The SWIFT code for ING is INGBITMMICM.
Please remember that ING uses different codes for all its various banking services. Be sure to double check with your recipient - or directly with the bank - if you're unsure which to use.Send money to Italy
What is the SWIFT code for ING?
|SWIFT Code / BIC||INGBITMMICM|
|Money Transfer||Save on international fees by using Wise, which is 5x cheaper than banks.|
|Receive Money||Get paid at the real exchange rate by using Wise.|
|Bank / Institution||ING BANK N.V.|
|Branch Name||PCMI DEPT.|
The downside of international transfers with your bank
When you send or receive money using your bank, you might lose out on a bad exchange rate and pay hidden fees as a result. That's because the banks still use an old system to exchange money. We recommend you use Wise (formerly TransferWise), which is usually much cheaper. With their smart technology:
- You get a great exchange rate and a low, upfront fee every time.
- You move your money as fast as the banks, and often faster – some currencies go through in minutes.
- Your money is protected with bank-level security.
- You join over 2 million customers who transfer in 47 currencies across 70 countries.
ING SWIFT Codes - FAQs
What is a SWIFT Code?
A SWIFT Code is a standard format of Bank Identifier Code (BIC) used to specify a particular bank or branch. These codes are used when transferring money between banks, particularly for international wire transfers. Banks also use these codes for exchanging messages between them.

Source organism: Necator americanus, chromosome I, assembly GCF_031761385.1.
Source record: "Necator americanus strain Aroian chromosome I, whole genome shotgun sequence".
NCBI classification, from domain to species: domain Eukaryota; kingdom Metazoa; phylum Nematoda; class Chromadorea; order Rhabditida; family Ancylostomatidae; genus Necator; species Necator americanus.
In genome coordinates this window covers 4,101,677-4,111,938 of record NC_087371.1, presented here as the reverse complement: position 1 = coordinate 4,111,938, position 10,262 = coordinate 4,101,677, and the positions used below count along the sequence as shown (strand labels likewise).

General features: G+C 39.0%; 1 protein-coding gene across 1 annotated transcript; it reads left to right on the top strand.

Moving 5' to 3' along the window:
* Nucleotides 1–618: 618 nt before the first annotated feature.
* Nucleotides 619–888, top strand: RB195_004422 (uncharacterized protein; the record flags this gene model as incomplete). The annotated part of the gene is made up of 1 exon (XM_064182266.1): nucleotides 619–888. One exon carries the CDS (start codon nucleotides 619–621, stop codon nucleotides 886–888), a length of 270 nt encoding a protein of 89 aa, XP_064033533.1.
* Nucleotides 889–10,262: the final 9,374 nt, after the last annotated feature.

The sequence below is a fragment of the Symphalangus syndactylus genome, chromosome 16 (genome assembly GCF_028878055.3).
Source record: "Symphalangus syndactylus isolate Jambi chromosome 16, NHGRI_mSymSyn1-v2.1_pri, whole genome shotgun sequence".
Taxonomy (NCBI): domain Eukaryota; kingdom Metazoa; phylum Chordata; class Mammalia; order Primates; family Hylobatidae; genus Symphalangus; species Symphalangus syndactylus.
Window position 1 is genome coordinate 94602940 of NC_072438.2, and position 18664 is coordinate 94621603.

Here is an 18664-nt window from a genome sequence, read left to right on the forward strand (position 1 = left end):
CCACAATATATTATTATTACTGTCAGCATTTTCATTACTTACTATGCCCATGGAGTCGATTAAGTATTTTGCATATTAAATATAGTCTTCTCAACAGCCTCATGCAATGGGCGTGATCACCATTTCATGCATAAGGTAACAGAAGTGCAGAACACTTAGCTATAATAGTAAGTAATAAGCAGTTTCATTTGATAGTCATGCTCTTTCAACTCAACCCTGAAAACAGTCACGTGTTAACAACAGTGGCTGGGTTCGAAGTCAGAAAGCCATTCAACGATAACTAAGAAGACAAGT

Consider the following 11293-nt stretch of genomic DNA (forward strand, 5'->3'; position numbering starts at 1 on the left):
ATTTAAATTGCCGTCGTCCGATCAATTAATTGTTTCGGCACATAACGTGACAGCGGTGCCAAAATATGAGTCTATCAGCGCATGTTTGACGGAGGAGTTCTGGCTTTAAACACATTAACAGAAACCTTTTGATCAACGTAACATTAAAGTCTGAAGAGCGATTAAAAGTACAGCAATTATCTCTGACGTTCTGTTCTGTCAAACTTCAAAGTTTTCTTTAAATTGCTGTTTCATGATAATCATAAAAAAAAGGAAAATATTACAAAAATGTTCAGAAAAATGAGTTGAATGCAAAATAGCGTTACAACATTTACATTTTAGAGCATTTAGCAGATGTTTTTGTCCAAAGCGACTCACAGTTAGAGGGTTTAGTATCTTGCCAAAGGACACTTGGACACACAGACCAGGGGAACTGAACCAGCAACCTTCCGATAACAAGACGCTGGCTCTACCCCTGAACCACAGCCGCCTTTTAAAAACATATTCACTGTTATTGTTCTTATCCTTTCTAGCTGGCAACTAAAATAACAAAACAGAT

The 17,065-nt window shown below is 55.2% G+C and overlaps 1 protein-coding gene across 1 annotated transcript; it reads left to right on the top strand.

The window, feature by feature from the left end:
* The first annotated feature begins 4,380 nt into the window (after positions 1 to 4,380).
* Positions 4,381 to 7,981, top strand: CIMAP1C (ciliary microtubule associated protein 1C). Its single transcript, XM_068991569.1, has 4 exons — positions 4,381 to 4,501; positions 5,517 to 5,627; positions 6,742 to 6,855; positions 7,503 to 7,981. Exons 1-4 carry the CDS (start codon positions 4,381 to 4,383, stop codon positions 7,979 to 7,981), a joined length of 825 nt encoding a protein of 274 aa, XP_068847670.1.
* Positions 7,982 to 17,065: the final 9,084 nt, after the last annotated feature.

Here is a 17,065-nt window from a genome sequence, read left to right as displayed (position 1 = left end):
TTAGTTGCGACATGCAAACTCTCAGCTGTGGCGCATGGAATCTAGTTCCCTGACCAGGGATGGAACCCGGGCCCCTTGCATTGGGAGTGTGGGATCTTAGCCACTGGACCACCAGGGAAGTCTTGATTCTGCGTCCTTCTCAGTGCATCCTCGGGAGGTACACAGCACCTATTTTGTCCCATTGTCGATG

SWIFT codes comprise of 8 or 11 characters. All 11 digit codes refer to specific branches, while 8 digit codes (or those ending in 'XXX') refer to the head or primary office. SWIFT codes are formatted as follows:
AAAA BB CC DDD
- First 4 characters - bank code (only letters)
- Next 2 characters - ISO 3166-1 alpha-2 country code (only letters)
- Next 2 characters - location code, passive participant will have "1" in the second character (letters and digits)
- Last 3 characters - branch code, optional - 'XXX' for primary office (letters and digits)
How do I find my SWIFT code?
You'll be able to find the SWIFT code for your bank by logging into online banking, or checking an account statement. SWIFT codes are also usually available on bank websites.
To make life even easier, you can use our SWIFT code search tool, and browse by bank name and location to find the details you need. Or, if you have a SWIFT code which you want to verify, you can also use our handy SWIFT code checker to make sure you have accurate information for your transfer.
Is the SWIFT/BIC code the same for all branches?
Many banks use the same SWIFT code for all of their branches. However, some banks may use different SWIFT codes for different branches, or depending on the type of transaction you're making.
Using an incorrect code for your payment may mean it's delayed, returned, or sent to the wrong place entirely. Check the SWIFT code you have using our SWIFT code finder, to make sure your payment goes through smoothly.
Do I need a ING SWIFT code for international transfers?
You'll usually need a SWIFT code when you're sending an international payment. Ask your recipient to give you their SWIFT code when they provide their bank account details. Or, if you're not sure of the code you need, use our SWIFT code tools to find and check the information required.
How to transfer money using a SWIFT code?
You can make an international transfer through your regular bank or a specialist provider. If you choose to send money through your bank you may be able to set up your payment online or by phone. Or you can call into a branch to make arrangements - although this is sometimes more expensive than making a payment through online banking.
Using a specialist in international payments can be a cheaper and easier way to send money to Italy. You'll be able to send money online and have it delivered directly to your recipient's bank account. Compare a few providers to find the best fee and exchange rate, and then simply select 'send money' to get started.